Free time

21 August 2017

ING and UNICEF, a unique and lasting partnership

ING does not believe in giving for the pleasure of giving. That is the reason why we started to look for a ‘sustainable’ charity project 10 years ago. The partnership between ING and UNICEF has a distinctive focus: contributing in a positive and lasting manner to the lives of millions of children and young people worldwide. By providing them with the necessary tools to improve their lives and their environment.

Back to basics

Qualitative education as well as safe and sanitary living conditions. Are they not the fundamental rights of all children? Yet far too often such rights do not suffice. To that end ING, together with UNICEF, and its other partners went ‘back to basics’. We organised campaigns to gather money and inform people, both within and outside ING.

The outcome? Between 2000 and 2012 40% less children dropped out of school. They stayed in the classroom and worked towards their future. The ING and UNICEF campaigns impacted positively on more than ONE million children!

Smile for the cause

Such a positive impact will make us smile spontaneously! Few gestures are as universal as the smile. It is a small gesture which can have as great an impact, and by smiling, you can make others to smile as well.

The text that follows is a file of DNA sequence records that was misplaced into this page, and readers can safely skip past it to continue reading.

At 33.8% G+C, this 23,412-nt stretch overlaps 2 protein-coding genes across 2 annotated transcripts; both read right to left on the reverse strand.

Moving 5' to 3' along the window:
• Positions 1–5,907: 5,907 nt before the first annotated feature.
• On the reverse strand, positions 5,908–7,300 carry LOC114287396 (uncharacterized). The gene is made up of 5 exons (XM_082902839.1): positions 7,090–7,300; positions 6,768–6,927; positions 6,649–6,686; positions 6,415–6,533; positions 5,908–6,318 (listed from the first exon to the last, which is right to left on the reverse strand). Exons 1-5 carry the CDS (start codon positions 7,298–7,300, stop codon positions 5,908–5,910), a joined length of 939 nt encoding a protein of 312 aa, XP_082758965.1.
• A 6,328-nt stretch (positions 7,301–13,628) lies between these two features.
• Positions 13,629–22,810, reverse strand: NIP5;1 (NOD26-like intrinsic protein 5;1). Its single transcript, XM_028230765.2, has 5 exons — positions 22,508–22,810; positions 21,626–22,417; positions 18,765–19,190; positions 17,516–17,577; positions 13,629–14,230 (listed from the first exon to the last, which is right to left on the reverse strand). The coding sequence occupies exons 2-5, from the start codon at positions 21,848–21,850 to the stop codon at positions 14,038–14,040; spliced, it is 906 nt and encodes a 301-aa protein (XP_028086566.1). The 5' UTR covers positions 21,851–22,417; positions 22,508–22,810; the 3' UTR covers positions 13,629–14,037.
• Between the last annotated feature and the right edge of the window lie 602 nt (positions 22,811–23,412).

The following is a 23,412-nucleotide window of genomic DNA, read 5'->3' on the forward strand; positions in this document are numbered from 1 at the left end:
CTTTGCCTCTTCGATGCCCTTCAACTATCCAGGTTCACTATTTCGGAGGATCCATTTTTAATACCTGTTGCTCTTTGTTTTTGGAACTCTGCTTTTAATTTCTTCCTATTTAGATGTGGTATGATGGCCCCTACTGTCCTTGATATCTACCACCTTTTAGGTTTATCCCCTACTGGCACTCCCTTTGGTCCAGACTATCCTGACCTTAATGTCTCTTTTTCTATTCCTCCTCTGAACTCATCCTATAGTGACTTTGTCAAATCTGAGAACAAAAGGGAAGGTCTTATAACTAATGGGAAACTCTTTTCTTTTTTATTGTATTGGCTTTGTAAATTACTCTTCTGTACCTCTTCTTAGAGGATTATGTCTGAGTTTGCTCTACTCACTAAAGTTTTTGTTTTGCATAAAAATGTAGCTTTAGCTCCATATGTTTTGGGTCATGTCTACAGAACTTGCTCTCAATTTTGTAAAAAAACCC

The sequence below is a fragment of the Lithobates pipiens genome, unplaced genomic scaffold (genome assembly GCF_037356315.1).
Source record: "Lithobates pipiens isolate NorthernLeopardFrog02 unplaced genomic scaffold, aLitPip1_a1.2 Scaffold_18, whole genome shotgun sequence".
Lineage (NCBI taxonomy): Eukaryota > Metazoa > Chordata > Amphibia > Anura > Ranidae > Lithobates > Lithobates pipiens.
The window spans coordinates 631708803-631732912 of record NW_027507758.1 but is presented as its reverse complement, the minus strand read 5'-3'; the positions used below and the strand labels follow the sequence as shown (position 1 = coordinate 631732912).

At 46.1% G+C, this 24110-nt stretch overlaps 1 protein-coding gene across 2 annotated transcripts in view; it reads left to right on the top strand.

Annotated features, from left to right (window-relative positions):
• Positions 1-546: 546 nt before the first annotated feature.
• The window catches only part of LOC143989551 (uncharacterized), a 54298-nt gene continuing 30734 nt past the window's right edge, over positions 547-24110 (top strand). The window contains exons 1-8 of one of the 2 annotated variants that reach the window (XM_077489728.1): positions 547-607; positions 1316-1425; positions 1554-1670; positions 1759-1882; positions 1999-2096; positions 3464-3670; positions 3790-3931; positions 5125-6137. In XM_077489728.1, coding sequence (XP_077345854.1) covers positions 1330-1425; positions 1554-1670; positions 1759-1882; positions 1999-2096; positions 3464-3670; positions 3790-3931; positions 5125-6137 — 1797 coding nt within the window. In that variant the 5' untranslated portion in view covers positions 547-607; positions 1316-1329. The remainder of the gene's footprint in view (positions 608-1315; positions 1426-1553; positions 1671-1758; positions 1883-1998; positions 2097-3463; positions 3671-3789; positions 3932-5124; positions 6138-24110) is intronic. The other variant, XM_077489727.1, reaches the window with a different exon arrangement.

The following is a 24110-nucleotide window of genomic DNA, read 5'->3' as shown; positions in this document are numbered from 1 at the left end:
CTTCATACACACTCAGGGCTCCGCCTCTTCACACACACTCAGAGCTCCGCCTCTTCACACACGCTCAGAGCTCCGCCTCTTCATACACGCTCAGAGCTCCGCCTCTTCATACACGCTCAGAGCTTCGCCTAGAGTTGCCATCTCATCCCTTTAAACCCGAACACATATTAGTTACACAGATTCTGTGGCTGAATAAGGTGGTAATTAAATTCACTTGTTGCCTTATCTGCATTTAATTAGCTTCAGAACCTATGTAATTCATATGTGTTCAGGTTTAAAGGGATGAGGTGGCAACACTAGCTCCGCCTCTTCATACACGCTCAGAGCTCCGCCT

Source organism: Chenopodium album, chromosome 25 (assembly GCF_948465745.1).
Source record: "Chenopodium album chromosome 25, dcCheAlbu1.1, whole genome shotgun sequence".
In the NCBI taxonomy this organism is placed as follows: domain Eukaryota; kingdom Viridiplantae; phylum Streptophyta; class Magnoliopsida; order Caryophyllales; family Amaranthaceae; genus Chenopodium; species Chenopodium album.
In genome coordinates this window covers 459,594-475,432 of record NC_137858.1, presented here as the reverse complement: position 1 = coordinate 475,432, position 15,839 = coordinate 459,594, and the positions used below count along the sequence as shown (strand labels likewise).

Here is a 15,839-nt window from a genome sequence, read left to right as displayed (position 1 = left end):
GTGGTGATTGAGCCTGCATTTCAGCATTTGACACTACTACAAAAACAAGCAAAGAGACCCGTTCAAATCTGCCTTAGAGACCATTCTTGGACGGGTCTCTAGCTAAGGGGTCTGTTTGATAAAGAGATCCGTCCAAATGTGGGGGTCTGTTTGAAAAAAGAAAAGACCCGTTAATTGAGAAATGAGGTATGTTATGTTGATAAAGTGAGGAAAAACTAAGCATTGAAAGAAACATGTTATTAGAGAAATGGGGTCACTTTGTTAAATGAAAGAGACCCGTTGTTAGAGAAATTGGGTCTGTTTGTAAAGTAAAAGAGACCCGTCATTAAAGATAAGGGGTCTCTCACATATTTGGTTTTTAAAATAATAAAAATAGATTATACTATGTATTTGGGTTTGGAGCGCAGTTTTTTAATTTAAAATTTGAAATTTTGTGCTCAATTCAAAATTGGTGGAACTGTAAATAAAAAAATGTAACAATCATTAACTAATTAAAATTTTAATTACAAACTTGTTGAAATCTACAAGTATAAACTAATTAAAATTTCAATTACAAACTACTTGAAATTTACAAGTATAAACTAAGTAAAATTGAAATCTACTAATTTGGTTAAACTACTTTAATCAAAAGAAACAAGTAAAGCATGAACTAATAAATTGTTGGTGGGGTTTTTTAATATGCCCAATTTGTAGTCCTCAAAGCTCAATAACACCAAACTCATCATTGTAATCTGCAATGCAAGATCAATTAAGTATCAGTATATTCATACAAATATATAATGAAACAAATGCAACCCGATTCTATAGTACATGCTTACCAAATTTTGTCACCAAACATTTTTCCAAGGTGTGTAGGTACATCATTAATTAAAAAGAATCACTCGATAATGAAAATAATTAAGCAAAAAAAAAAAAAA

Every smile counts: make a difference with a photo of your child's broadest, loveliest smile and submit it to ing.be/smile. We will gift five euros to UNICEF Belgium for each smile received. The first thousand participants will also receive a pack of personisable and self-adhesive name tags. Smile!

Building for the future

‘Children are the future’. Worldwide there are some 1.9 billion teenagers. 90% of them live in developing countries and find it difficult to become independent, both socially and financially. Those are hard figures. At the beginning of 2015, together with UNICEF, ING set up a new campaign plan especially for them: Power for Youth. The aim of the project is to enable young people to build their own sustainable future.

The aim is attained by:

  • Using the innovative power of young people to tackle local issues.
  • Endowing young people with the skills to develop beyond reading, writing and arithmetic for instance critical analysis, cooperation and leadership.
  • Allowing young people a say in policy at both a local and national level.

In this way today’s youth will become the driving force of their communities and economic development.

Bibek is 18 and lives in Nepal

Rupantaran changed my life.

In Nepal over 5 million poor youngsters took part in the Rupantaran programme. It focuses on developing social, personal and financial skills. Skills that Bibek can well use. As, since the death of his father, he has become the head of the family’s teashop and, therefore, provides the income. “I learnt about managing my savings, investments and finances. But also compiling business plans, pitching ideas and budgeting. Rupantaran changed my life.”

What next?

Your smile also makes a difference: